It does my heart good to see women of all races embrace Michelle Obama. It is too rare indeed for a brown-skinned woman, a descendant of slaves, a product of Chicago’s South Side to be lauded on an international stage. Considering the heavy burden of stereotype still faced by black women, I cheer a little each time the First Lady gets some shine for her strength and smarts. But I note that in their eagerness to identify with Obama and make her emblematic of modern woman, some mainstream feminists unwittingly erase a key part of her identity–her blackness–and deny the experiences and histories of many African American women in the process. Keep reading »
A who’s-who list of indie musicians and artists are contributing to a new e-book of essays published to help raise money for the Pussy Riot legal defense team. Three members of the Russian feminist punk band were sentenced to two years in prison for “hooliganism” last month after they staged a protest inside a church and spoke out publicly against Russian president Vladmir Putin. Yoko Ono, Le Tigre’s JD Samson and Johanna Fateman, Justin Vivian Bond, and others will contribute essays to the $2.99 Pussy Riot! A Punk Prayer For Freedom, which is out September 21. [Gallerist NY]
“Boston Marriage” was a term used in the 19th century and early 20th century to refer to two single women living together, independent of men. The term was originally coined in Henry James’ novel The Bostonians, which told the tale of an intimate companionship between two wealthy, Boston women. Rumored to have been based on his sister’s relationship with a woman, James referred to the novel as “a very American tale.” Whether he was referring to the notion of homosexual relationships or the promise of gender equality is unclear. Interestingly enough, Massachusetts was the first state to legalize same-sex marriage in 2004. So perhaps Henry James was on to something.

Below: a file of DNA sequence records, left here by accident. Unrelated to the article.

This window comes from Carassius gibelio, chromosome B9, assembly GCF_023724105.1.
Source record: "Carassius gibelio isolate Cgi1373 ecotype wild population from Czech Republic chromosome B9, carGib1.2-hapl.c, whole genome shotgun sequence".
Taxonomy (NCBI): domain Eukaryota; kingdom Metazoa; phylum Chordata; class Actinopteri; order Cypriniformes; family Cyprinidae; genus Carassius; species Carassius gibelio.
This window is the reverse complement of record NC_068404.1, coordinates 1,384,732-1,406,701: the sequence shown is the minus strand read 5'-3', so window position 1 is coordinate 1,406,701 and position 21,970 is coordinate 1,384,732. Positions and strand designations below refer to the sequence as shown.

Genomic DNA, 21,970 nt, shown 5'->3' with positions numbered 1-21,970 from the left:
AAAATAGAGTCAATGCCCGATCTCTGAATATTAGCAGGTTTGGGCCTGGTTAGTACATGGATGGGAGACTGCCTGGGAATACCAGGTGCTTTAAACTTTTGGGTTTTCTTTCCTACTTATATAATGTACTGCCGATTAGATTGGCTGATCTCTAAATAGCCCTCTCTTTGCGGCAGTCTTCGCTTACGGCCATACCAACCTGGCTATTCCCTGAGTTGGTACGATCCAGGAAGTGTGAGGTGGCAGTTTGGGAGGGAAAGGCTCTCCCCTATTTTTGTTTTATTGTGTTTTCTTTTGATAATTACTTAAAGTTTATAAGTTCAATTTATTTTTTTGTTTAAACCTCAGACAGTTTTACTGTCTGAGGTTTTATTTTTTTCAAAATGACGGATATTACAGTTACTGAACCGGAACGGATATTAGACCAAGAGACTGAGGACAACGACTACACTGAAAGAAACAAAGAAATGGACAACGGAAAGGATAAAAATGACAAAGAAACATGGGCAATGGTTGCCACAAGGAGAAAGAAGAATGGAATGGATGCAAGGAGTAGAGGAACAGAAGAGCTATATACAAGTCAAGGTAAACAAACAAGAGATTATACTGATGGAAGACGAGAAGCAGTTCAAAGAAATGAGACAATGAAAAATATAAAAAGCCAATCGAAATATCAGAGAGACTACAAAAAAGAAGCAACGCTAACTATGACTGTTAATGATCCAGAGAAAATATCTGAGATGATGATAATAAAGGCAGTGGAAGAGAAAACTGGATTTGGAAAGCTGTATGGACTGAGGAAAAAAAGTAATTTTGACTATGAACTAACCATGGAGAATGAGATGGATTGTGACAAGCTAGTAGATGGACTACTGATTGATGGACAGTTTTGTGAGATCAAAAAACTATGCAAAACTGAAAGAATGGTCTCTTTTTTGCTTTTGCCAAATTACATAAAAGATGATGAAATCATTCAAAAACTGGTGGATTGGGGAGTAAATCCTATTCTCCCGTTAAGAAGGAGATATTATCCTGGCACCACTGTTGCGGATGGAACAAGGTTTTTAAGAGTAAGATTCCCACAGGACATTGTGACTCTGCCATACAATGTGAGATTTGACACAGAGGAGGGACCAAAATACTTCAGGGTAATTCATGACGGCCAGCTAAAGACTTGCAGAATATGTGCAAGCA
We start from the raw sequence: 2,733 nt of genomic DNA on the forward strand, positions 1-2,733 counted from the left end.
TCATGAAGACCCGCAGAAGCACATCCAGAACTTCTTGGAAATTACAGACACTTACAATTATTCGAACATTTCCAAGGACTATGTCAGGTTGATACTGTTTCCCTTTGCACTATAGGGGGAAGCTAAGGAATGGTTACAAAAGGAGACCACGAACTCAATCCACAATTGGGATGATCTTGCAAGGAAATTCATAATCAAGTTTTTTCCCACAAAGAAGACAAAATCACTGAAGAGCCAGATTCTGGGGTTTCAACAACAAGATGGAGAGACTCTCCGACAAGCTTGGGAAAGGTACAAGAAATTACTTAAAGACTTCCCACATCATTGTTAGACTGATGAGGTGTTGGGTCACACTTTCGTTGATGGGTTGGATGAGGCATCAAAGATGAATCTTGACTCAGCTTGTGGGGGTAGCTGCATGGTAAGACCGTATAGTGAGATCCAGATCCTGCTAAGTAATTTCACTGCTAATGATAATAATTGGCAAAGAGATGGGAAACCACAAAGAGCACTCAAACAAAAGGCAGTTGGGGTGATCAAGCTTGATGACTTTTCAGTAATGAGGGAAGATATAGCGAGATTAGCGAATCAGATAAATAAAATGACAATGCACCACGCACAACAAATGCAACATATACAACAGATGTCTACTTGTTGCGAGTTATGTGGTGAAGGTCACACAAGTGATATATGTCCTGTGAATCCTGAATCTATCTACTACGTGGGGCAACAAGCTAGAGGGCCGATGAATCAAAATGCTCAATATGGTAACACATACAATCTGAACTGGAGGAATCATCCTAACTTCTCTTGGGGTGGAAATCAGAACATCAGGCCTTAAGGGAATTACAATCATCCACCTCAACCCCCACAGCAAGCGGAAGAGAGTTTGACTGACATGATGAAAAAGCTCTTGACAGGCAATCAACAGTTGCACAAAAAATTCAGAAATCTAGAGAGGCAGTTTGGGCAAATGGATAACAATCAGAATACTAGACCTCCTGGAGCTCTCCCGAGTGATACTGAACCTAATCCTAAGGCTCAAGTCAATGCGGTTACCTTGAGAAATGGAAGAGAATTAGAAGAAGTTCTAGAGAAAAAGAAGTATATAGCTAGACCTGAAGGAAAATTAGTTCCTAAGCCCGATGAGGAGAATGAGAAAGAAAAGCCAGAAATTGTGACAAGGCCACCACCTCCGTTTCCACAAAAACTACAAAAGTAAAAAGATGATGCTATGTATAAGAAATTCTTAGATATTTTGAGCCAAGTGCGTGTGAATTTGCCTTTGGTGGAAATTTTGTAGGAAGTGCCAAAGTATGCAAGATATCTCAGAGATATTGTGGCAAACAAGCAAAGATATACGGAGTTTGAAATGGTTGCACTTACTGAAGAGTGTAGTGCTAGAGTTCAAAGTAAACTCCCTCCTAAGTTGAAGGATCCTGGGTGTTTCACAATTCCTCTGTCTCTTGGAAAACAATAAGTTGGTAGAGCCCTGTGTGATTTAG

David Mamet brought the concept to popularity again in the year 2000 with his play of the same name, “Boston Marriage.” According to the New Repertory Theatre’s notes on the Mamet play, “[Boston Marriages] potentially fostered rather than interfered with the heady and exciting new ambitions of the early generations of professional women … Most likely, the Boston Marriage was many things to many women: business partnership, artistic collaboration, lesbian romance. And sometimes it was a friendship nurtured with all the care that we usually squander on our mates.” Keep reading »
I’m sure you know a person like me. I’m one of the maybe five people in this country over the age of 16 who’s seen every episode of a teen gymnastics show called “Make it Or Break It.” At 29 years old, I do my own taxes, pay my own bills, put my own furniture together from Ikea, and generally exist as a functioning adult, without problem, complaint or repercussion. I wear nerdy glasses, have bangs and feel very strongly about nail art. I have a job, a career path and a vested interest in things other than J.Crew flats and kittens. I am a grown-ass woman, a one-woman miracle — not a “woman-child,” the latest, freshly hatched archetype from Deborah Schoenenman’s piece, Sparkly Nail Polish, Katy Perry and Frozen Eggs: Meet the Woman-Child, an excerpt from her ebook. What is a “woman-child,” you might ask?
According to Schoenenman, she’s a woman who’s “aging backwards,”a girl who likes nail art and kittens and cupcakes, a girl who has deep and long-lasting female friendships that she values, a girl who maybe isn’t afraid of a polka dot or two. You know the type. The bangs of Zooey Deschanel; that girl in high school who totally knit her own scarves and still gave out store-bought Valentines well into senior year. In Schoenenman’s words:
“She doesn’t have to go into a Tower Records (if they still existed) to buy a Taylor Swift album.She can just download it and blog about her favorite songs on HelloGiggles, a new popular website devoted to all things tween. A ‘woman-child’ is the type to prioritize her female friendships as if she were in a high school clique by posting pictures of her girls’ birthday dinners or boozy vacations on Facebook while her peers post wedding and baby pictures with similar zeal. She truly believes that women are in it together and is all about helping her friends start businesses, meet guys and pick out a cute outfit for a big event. Competiveness among females in the workplace is perceived as totally ’80s. ‘Women-children’ are increasingly looking back to create a new common ground and it’s a warm fuzzy ground.”
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